But she and her staff see the clinic as a refuge from these outside forces. Even if Roe is knocked down, she is determined that the clinic will stay open and continue to provide resources such as birth control, emergency contraception, and testing and treatment for sexually transmitted infections.
And a clinic fund that pays for abortions for those who can’t afford them will continue to do so — and it will also help cover travel costs to states where the procedure will be legal.
“I know firsthand how critical it is to be able to get the abortion you need,” she says.
Dalton Johnson says his mother always thought he would grow up working in a dangerous job, maybe joining the FBI or DEA. But her current job – owning and operating the last abortion clinic in Huntsville, Alabama – carries its own threats and dangers.
In fact, when he and his partner at the time, a Huntsville doctor, decided to open the clinic, his partner told him it was dangerous work. The associate felt responsible to meet with Johnson’s parents first to address any concerns and questions they might have about their son’s new business.
Johnson initially expected to spend a few years at the Alabama Women’s Center for Reproductive Alternatives and then move on. But he soon realized that was what he was meant to do. He also realized that if he closed, no one would take his place, and that weighed on him.
“I really believed that…we were really helping women,” he says.
It took about two years to obtain the necessary authorizations to open the clinic. And the challenges have not ceased.
The clinic doctor – who would become Johnson’s wife – was arrested for Medicaid fraud, charges that were later dismissed. There were legal hurdles involving admission privileges for doctors at the center and the clinic’s proximity to a school. Johnson was the target of threats; he resigned from his church’s board to protect it from harassment.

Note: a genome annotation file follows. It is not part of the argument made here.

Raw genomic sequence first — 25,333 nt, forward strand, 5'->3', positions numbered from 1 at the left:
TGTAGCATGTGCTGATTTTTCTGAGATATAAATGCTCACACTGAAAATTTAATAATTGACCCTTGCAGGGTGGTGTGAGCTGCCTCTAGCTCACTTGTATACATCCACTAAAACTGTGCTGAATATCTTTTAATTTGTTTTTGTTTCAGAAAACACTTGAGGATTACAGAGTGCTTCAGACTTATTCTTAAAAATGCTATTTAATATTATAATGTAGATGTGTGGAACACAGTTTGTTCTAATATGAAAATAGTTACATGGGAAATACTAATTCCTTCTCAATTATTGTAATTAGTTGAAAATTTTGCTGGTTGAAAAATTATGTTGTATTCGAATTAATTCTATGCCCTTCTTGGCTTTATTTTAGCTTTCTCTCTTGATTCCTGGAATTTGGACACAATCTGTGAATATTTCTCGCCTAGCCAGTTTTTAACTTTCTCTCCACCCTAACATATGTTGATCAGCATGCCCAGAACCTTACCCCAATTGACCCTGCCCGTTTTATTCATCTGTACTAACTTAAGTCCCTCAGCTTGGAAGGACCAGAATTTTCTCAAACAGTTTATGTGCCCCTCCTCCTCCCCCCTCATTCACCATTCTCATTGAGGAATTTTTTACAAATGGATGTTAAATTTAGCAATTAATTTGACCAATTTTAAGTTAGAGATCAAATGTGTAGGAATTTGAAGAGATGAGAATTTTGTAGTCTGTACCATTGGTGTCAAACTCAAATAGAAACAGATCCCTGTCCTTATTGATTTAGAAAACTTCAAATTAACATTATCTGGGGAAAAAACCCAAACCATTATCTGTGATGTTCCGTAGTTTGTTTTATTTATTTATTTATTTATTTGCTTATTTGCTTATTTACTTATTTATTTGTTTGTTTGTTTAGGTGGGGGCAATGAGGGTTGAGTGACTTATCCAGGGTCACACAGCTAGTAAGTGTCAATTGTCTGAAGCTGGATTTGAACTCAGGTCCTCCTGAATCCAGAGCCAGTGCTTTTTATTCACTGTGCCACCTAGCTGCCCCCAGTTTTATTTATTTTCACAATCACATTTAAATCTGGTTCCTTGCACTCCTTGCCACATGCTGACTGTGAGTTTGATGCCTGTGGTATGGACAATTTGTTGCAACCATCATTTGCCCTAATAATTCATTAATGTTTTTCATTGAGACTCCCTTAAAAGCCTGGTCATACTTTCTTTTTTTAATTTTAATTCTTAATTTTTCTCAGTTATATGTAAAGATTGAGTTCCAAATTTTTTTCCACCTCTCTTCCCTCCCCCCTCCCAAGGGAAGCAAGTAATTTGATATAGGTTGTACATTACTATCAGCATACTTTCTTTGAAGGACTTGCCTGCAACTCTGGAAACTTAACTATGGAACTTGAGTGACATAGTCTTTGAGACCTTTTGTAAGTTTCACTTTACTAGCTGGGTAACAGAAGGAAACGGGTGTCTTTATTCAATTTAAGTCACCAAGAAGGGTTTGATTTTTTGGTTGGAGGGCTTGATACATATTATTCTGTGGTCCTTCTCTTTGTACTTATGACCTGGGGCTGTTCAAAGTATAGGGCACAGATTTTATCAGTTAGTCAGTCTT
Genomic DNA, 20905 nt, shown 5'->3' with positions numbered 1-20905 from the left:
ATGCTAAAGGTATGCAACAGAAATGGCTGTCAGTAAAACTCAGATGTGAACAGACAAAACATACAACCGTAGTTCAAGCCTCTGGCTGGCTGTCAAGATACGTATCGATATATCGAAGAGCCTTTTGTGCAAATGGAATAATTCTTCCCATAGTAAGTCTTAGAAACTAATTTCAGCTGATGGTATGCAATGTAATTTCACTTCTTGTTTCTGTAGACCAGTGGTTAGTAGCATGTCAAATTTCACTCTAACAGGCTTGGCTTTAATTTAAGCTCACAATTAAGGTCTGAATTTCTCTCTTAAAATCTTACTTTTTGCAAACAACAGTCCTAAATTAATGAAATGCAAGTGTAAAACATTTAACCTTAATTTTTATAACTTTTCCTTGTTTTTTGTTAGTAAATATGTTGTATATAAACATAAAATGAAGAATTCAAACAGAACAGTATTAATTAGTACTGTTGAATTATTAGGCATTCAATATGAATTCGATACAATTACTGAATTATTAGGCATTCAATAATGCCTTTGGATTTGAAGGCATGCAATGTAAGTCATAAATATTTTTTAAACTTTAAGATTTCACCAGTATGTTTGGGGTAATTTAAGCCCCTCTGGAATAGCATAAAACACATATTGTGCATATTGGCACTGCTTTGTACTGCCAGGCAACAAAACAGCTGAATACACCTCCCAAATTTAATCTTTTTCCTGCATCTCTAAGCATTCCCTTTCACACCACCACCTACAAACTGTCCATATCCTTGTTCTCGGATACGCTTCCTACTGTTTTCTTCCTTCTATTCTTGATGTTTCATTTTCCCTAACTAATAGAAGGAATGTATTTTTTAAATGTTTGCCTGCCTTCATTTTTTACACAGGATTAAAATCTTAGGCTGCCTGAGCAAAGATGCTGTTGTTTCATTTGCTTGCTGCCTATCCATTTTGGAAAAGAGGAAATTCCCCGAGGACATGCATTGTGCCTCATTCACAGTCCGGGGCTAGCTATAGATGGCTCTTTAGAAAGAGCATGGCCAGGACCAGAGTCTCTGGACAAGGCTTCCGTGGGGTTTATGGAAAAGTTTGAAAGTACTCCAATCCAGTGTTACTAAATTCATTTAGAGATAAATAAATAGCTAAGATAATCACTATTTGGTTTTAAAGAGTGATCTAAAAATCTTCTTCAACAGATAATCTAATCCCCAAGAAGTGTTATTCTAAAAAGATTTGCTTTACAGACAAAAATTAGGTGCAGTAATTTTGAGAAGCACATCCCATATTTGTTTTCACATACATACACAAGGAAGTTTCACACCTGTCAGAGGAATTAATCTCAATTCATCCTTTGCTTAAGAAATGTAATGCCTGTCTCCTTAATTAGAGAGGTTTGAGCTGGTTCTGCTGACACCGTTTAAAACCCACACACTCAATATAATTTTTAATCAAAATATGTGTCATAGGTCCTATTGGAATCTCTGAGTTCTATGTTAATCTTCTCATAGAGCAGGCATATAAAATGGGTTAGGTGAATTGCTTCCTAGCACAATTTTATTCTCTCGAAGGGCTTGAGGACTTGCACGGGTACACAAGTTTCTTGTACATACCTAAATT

He says he’s also been accused of preying on the black community — a particularly infuriating accusation because he’s African American: “They’re drawing the race card from me,” he says in disbelief.
His wife has an obstetrics and gynecology practice located in a separate facility. If the Supreme Court overturns Roe and his clinic is forced to close, they’ll likely turn that space into another branch of his wife’s practice and move staff there without having to fire anyone.
But he worries about the effect on Alabama women of a loss of abortion services.
“It’s really sad that so few people can make the choice for so many women,” he says.
FARGO, NORTH DAKOTA
Tammi Kromenaker has dedicated her entire adult life to helping women get abortions. And with the Supreme Court’s draft opinion leaked, she’s beginning to think the Red River Women’s Clinic’s days are numbered.
“The writing has been on the wall for a long time, but I think now it’s in ink,” she says.
It wasn’t necessarily a career she planned to grow up in a Catholic family in suburban Minneapolis, where she attended Christian music festivals with her boyfriend.
But during her freshman year at the University of Fargo, a good friend got pregnant. Kromenaker remembers her immediate reaction: her friend needed an abortion. She sent him money to help pay.
In a flash, his thinking had changed. “It was like night and day,” she says.
A professor recommended her for a part-time position at an abortion clinic. It turned into a full-time job; then, when the Rouge River clinic opened in 1998, she moved there as director. Finally, in 2016, she bought Red River — now the only surviving abortion clinic in North Dakota.
The clinic is right across the street, and even in freezing North Dakota winters, protesters are outside, calling out to the women and the volunteers escorting them. There was never any violence, she said, but once a protester entered the building. Kromenaker confronted him at the top of the stairs.
“I said, ‘You have to go,'” she recalls. “And he did.”
Kromenaker, 50, spoke to clinic staff about the Supreme Court’s draft opinion, stressing that it is not yet final. And she found comfort in the story of a woman who was doing a pre-abortion consultation and took the time to tell the staff that she had seen the news and was grateful for the clinic.
Kromenaker worries about his staff if abortion is banned in the state. Most employees work there one day a week when they perform abortions, but there are a few full-time employees. She hopes the project’s leak will galvanize Americans to support abortion rights.
But otherwise, she is ready. No state line, she says, will stop her from continuing her life’s work.
She plans to cross the Red River to Minnesota and open another clinic there.